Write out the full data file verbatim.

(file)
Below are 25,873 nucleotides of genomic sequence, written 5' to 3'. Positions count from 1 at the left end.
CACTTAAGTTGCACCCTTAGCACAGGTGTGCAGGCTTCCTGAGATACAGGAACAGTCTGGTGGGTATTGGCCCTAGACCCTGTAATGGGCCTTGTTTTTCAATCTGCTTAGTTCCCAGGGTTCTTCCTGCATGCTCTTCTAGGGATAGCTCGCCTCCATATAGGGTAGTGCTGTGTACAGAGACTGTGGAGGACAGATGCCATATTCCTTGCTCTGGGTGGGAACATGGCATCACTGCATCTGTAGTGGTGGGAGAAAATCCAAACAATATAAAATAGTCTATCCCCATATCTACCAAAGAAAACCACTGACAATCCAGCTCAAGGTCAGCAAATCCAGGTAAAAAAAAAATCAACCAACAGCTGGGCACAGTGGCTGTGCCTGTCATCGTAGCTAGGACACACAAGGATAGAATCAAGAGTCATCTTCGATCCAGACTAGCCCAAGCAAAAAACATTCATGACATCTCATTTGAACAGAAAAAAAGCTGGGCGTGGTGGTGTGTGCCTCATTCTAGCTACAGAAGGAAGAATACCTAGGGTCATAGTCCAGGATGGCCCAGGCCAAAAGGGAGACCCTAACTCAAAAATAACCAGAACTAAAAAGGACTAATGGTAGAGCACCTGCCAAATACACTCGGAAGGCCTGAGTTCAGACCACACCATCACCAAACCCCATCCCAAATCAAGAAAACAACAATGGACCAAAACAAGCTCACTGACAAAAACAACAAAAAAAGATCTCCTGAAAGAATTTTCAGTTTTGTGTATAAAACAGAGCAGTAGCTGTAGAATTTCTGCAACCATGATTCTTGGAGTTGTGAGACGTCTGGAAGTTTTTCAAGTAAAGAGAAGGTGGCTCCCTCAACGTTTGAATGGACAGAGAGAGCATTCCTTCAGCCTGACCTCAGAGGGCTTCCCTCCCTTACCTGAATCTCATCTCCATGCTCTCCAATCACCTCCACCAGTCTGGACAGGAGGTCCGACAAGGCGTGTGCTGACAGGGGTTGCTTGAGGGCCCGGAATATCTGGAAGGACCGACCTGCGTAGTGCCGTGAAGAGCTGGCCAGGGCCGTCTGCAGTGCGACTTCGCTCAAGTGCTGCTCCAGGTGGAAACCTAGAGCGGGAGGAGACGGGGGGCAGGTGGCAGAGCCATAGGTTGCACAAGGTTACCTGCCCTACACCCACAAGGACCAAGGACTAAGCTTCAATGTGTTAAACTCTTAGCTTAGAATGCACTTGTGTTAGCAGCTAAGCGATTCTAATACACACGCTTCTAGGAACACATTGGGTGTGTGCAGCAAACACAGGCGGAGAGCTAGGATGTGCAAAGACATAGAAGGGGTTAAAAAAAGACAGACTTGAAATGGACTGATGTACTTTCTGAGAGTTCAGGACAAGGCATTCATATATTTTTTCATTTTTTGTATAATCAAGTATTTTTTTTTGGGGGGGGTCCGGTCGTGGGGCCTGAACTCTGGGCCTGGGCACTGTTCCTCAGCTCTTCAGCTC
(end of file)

Below are 25,873 nucleotides of genomic sequence, written 5' to 3'. Positions count from 1 at the left end.
CACTTAAGTTGCACCCTTAGCACAGGTGTGCAGGCTTCCTGAGATACAGGAACAGTCTGGTGGGTATTGGCCCTAGACCCTGTAATGGGCCTTGTTTTTCAATCTGCTTAGTTCCCAGGGTTCTTCCTGCATGCTCTTCTAGGGATAGCTCGCCTCCATATAGGGTAGTGCTGTGTACAGAGACTGTGGAGGACAGATGCCATATTCCTTGCTCTGGGTGGGAACATGGCATCACTGCATCTGTAGTGGTGGGAGAAAATCCAAACAATATAAAATAGTCTATCCCCATATCTACCAAAGAAAACCACTGACAATCCAGCTCAAGGTCAGCAAATCCAGGTAAAAAAAAAATCAACCAACAGCTGGGCACAGTGGCTGTGCCTGTCATCGTAGCTAGGACACACAAGGATAGAATCAAGAGTCATCTTCGATCCAGACTAGCCCAAGCAAAAAACATTCATGACATCTCATTTGAACAGAAAAAAAGCTGGGCGTGGTGGTGTGTGCCTCATTCTAGCTACAGAAGGAAGAATACCTAGGGTCATAGTCCAGGATGGCCCAGGCCAAAAGGGAGACCCTAACTCAAAAATAACCAGAACTAAAAAGGACTAATGGTAGAGCACCTGCCAAATACACTCGGAAGGCCTGAGTTCAGACCACACCATCACCAAACCCCATCCCAAATCAAGAAAACAACAATGGACCAAAACAAGCTCACTGACAAAAACAACAAAAAAAGATCTCCTGAAAGAATTTTCAGTTTTGTGTATAAAACAGAGCAGTAGCTGTAGAATTTCTGCAACCATGATTCTTGGAGTTGTGAGACGTCTGGAAGTTTTTCAAGTAAAGAGAAGGTGGCTCCCTCAACGTTTGAATGGACAGAGAGAGCATTCCTTCAGCCTGACCTCAGAGGGCTTCCCTCCCTTACCTGAATCTCATCTCCATGCTCTCCAATCACCTCCACCAGTCTGGACAGGAGGTCCGACAAGGCGTGTGCTGACAGGGGTTGCTTGAGGGCCCGGAATATCTGGAAGGACCGACCTGCGTAGTGCCGTGAAGAGCTGGCCAGGGCCGTCTGCAGTGCGACTTCGCTCAAGTGCTGCTCCAGGTGGAAACCTAGAGCGGGAGGAGACGGGGGGCAGGTGGCAGAGCCATAGGTTGCACAAGGTTACCTGCCCTACACCCACAAGGACCAAGGACTAAGCTTCAATGTGTTAAACTCTTAGCTTAGAATGCACTTGTGTTAGCAGCTAAGCGATTCTAATACACACGCTTCTAGGAACACATTGGGTGTGTGCAGCAAACACAGGCGGAGAGCTAGGATGTGCAAAGACATAGAAGGGGTTAAAAAAAGACAGACTTGAAATGGACTGATGTACTTTCTGAGAGTTCAGGACAAGGCATTCATATATTTTTTCATTTTTTGTATAATCAAGTATTTTTTTTTGGGGGGGGTCCGGTCGTGGGGCCTGAACTCTGGGCCTGGGCACTGTTCCTCAGCTCTTCAGCTC